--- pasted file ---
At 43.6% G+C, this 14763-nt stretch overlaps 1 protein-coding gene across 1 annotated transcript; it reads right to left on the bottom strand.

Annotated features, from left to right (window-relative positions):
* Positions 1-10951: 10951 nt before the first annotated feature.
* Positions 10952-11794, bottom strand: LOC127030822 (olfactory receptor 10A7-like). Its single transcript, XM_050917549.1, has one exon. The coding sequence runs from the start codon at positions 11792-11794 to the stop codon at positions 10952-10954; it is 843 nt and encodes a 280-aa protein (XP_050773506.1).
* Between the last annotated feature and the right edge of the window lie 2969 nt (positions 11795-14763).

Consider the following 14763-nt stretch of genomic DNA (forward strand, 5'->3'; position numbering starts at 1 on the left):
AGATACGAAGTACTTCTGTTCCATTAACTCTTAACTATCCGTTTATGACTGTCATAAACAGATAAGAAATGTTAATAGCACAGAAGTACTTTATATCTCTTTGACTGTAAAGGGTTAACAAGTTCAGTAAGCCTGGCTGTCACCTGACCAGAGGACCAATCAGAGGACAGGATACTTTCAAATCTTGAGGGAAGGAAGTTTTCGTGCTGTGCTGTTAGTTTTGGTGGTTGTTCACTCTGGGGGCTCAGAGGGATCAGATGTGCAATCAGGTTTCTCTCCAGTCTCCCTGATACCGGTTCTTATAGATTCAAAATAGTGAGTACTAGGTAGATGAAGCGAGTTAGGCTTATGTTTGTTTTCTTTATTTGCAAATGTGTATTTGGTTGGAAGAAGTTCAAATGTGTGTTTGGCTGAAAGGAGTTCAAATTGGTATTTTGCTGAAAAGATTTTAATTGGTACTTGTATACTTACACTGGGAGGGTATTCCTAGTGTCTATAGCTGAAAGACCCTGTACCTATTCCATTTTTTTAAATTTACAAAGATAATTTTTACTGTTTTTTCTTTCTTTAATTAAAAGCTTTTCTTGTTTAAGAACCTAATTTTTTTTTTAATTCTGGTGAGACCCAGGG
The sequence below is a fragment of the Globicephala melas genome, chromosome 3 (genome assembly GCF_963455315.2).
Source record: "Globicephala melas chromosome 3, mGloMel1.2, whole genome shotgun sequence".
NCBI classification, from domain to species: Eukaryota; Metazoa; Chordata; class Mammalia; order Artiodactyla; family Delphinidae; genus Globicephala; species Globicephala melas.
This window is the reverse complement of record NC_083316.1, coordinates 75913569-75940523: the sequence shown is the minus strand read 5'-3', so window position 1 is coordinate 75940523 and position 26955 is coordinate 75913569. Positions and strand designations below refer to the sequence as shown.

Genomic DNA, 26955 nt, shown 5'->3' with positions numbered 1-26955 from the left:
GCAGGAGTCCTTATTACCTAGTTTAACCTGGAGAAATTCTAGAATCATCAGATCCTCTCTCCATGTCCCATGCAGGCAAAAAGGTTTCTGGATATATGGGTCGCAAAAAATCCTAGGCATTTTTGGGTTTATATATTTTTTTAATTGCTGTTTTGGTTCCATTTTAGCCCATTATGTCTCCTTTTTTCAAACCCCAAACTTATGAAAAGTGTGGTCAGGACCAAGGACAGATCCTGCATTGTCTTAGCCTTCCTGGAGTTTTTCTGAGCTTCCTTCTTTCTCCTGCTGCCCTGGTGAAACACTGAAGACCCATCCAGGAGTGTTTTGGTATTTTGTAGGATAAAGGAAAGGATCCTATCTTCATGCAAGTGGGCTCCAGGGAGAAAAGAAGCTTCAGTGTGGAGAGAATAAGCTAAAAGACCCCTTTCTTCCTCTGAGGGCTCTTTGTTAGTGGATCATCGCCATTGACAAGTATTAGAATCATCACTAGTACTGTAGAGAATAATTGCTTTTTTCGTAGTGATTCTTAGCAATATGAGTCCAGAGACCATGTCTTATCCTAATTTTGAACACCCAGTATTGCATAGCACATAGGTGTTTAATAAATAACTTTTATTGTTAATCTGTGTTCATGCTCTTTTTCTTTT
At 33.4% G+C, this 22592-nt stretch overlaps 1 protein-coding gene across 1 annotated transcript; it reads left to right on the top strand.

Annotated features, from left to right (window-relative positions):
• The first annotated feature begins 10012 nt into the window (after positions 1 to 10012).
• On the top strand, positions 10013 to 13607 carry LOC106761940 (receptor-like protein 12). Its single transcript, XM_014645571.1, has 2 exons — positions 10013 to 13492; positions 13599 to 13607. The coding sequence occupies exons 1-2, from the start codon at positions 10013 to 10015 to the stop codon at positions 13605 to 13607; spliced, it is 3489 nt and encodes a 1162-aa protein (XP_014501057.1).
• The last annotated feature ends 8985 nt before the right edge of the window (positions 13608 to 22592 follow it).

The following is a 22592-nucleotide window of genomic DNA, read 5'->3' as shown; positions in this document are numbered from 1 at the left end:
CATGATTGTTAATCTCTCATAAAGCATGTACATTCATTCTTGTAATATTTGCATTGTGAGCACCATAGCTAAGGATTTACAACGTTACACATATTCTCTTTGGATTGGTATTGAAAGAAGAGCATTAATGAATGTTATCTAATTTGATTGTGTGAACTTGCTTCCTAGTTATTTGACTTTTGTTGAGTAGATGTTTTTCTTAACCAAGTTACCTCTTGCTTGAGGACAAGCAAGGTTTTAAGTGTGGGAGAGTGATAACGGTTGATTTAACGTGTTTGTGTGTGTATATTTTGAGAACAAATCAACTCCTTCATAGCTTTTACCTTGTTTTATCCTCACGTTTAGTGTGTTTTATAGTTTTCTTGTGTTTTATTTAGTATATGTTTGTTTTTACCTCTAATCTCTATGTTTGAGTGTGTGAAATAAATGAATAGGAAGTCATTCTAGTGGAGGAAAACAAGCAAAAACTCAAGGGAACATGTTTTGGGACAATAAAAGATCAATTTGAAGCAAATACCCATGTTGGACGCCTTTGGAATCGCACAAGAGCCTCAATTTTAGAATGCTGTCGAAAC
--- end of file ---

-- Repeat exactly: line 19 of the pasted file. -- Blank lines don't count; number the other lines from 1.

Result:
The following is a 22592-nucleotide window of genomic DNA, read 5'->3' as shown; positions in this document are numbered from 1 at the left end: